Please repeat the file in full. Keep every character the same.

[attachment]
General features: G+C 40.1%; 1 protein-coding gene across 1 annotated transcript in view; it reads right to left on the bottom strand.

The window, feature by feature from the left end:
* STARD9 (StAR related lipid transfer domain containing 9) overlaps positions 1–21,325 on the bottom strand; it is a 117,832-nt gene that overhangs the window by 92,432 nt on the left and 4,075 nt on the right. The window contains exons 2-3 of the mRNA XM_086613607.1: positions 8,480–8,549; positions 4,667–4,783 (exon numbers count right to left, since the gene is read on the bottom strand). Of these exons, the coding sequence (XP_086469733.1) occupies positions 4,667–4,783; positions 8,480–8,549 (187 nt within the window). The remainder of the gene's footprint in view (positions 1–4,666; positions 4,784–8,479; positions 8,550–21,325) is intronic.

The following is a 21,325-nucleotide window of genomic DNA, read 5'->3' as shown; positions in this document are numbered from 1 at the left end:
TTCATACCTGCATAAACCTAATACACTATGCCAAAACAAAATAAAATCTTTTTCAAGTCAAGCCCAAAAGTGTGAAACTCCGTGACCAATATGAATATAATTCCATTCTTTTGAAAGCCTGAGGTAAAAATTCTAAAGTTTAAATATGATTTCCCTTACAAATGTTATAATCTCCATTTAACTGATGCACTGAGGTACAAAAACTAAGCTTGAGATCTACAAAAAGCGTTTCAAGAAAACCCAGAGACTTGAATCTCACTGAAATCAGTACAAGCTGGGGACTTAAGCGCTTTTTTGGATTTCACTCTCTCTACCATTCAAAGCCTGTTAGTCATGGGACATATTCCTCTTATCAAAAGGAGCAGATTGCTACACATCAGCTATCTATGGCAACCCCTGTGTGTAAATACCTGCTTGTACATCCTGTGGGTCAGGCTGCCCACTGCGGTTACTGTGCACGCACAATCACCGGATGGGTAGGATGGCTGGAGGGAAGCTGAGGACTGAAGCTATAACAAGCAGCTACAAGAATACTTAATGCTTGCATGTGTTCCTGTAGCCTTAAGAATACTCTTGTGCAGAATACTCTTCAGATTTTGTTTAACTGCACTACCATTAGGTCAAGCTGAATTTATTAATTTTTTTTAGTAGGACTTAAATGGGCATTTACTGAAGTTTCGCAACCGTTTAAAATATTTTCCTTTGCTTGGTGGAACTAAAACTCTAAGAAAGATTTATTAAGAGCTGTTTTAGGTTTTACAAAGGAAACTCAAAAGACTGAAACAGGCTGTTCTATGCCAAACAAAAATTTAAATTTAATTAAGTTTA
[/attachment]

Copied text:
General features: G+C 40.1%; 1 protein-coding gene across 1 annotated transcript in view; it reads right to left on the bottom strand.

The window, feature by feature from the left end:
* STARD9 (StAR related lipid transfer domain containing 9) overlaps positions 1–21,325 on the bottom strand; it is a 117,832-nt gene that overhangs the window by 92,432 nt on the left and 4,075 nt on the right. The window contains exons 2-3 of the mRNA XM_086613607.1: positions 8,480–8,549; positions 4,667–4,783 (exon numbers count right to left, since the gene is read on the bottom strand). Of these exons, the coding sequence (XP_086469733.1) occupies positions 4,667–4,783; positions 8,480–8,549 (187 nt within the window). The remainder of the gene's footprint in view (positions 1–4,666; positions 4,784–8,479; positions 8,550–21,325) is intronic.

The following is a 21,325-nucleotide window of genomic DNA, read 5'->3' as shown; positions in this document are numbered from 1 at the left end:
TTCATACCTGCATAAACCTAATACACTATGCCAAAACAAAATAAAATCTTTTTCAAGTCAAGCCCAAAAGTGTGAAACTCCGTGACCAATATGAATATAATTCCATTCTTTTGAAAGCCTGAGGTAAAAATTCTAAAGTTTAAATATGATTTCCCTTACAAATGTTATAATCTCCATTTAACTGATGCACTGAGGTACAAAAACTAAGCTTGAGATCTACAAAAAGCGTTTCAAGAAAACCCAGAGACTTGAATCTCACTGAAATCAGTACAAGCTGGGGACTTAAGCGCTTTTTTGGATTTCACTCTCTCTACCATTCAAAGCCTGTTAGTCATGGGACATATTCCTCTTATCAAAAGGAGCAGATTGCTACACATCAGCTATCTATGGCAACCCCTGTGTGTAAATACCTGCTTGTACATCCTGTGGGTCAGGCTGCCCACTGCGGTTACTGTGCACGCACAATCACCGGATGGGTAGGATGGCTGGAGGGAAGCTGAGGACTGAAGCTATAACAAGCAGCTACAAGAATACTTAATGCTTGCATGTGTTCCTGTAGCCTTAAGAATACTCTTGTGCAGAATACTCTTCAGATTTTGTTTAACTGCACTACCATTAGGTCAAGCTGAATTTATTAATTTTTTTTAGTAGGACTTAAATGGGCATTTACTGAAGTTTCGCAACCGTTTAAAATATTTTCCTTTGCTTGGTGGAACTAAAACTCTAAGAAAGATTTATTAAGAGCTGTTTTAGGTTTTACAAAGGAAACTCAAAAGACTGAAACAGGCTGTTCTATGCCAAACAAAAATTTAAATTTAATTAAGTTTA